= P(You're handed x)*P(You don't think that x is larger)
+ P(You're handed y)*P(You think that y is larger)
= 0.5 * (1 - p(x)) + 0.5 * p(y)
= 0.5 + 0.5*(p(y) - p(x))
So far we haven't introduced any details about the method. With the method that I described, though, p is a monotonically increasing function, in fact p(y) - p(x) is the probability that you pick a number between x and y, so you're better than even odds by half the probability that your number is between my two.

With the choosing method that you came up with, you always conclude that you're handed the smaller number. Therefore p(x) and p(y) are both 0.5 and your odds of being right remain at 50%. Slight difference!

If your eyes are glazing over at the algebra, then please examine the following (bad) ASCII art version of the picture that I described in my root node.

```     (Right if handed the larger) |
<----------------------------|
(even odds)     (guaranteed)   | (even odds)
<-------------x------------------y--------------->
|
|------------------------------->
| (Right if handed the smaller)
As you can see, no matter what number you independently come up with, you never have worse than even odds of being right, and you have some chance of guaranteeing that you're right. That chance gives you better than even odds overall.
In order for the envelope receiver to receive the benefit of additional odds above 50%, I think the receiver must come up with a random number before viewing the number in the envelope. Then given the number in the envelope they can determine whether to say high or low.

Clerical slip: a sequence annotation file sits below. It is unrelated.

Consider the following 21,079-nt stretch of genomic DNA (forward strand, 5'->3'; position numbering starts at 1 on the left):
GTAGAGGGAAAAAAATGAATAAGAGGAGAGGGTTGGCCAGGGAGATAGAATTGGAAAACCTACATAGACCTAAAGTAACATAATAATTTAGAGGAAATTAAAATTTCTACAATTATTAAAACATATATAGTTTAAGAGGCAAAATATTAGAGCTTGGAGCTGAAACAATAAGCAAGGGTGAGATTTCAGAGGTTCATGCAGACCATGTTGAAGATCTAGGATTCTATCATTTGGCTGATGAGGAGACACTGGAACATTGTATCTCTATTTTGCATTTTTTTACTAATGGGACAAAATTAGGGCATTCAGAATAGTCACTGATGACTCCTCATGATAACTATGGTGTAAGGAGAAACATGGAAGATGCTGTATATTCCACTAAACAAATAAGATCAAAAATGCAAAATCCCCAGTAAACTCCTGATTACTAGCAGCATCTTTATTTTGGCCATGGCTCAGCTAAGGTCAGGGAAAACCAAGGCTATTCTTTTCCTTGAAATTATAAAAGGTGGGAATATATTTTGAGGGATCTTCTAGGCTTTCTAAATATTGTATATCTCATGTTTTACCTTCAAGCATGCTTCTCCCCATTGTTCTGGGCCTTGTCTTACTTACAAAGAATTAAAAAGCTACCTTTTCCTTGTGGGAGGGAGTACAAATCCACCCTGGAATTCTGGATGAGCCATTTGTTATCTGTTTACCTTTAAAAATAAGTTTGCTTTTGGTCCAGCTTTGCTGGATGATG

Using tilly's ascii chart above; my guess is z, assume my guess in between x and y. When I open the envelope to reveal x, which is smaller than z, I will then say that I was handed the smaller number and I will be right. If I open the envelope to reveal y, which is larger than z, I will say it is the larger number and I will be right. If my guess z is smaller than x, I will be wrong when ever I am handed x, and right whenever I am handed y. Similarly if z is larger than y, I will be right whenever I am handed x and wrong when handed y.

Now, if I look at the number in the envelope first, as a human, I am incapable of picking a truly random number not biased by that number. (Hell, humans are incapable of picking a truly random number period). So, I now have a 50-50 shot at deciding to pick higher or lower than that number. Which means 50% chance of deciding whether to say the received envelope number is higher or lower than the number in the other envelope. It no longer matters whether my 'guess' falls between the actual numbers anymore, because I can not receive the other envelope. Therefore, the odds are 50%. Only by choosing a number before the envelope is handed to you can you increase your odds however slightly.

-Scott

It is possible to do it by choosing a number before you see the one in the envelope.

But it is also possible to do it by choosing a number through a mechanical procedure (eg a series of coin flips), in which case it doesn't matter whether you see the number in the envelope first.

However you're exactly right that the method of choosing the random number cannot depend on the number that you see.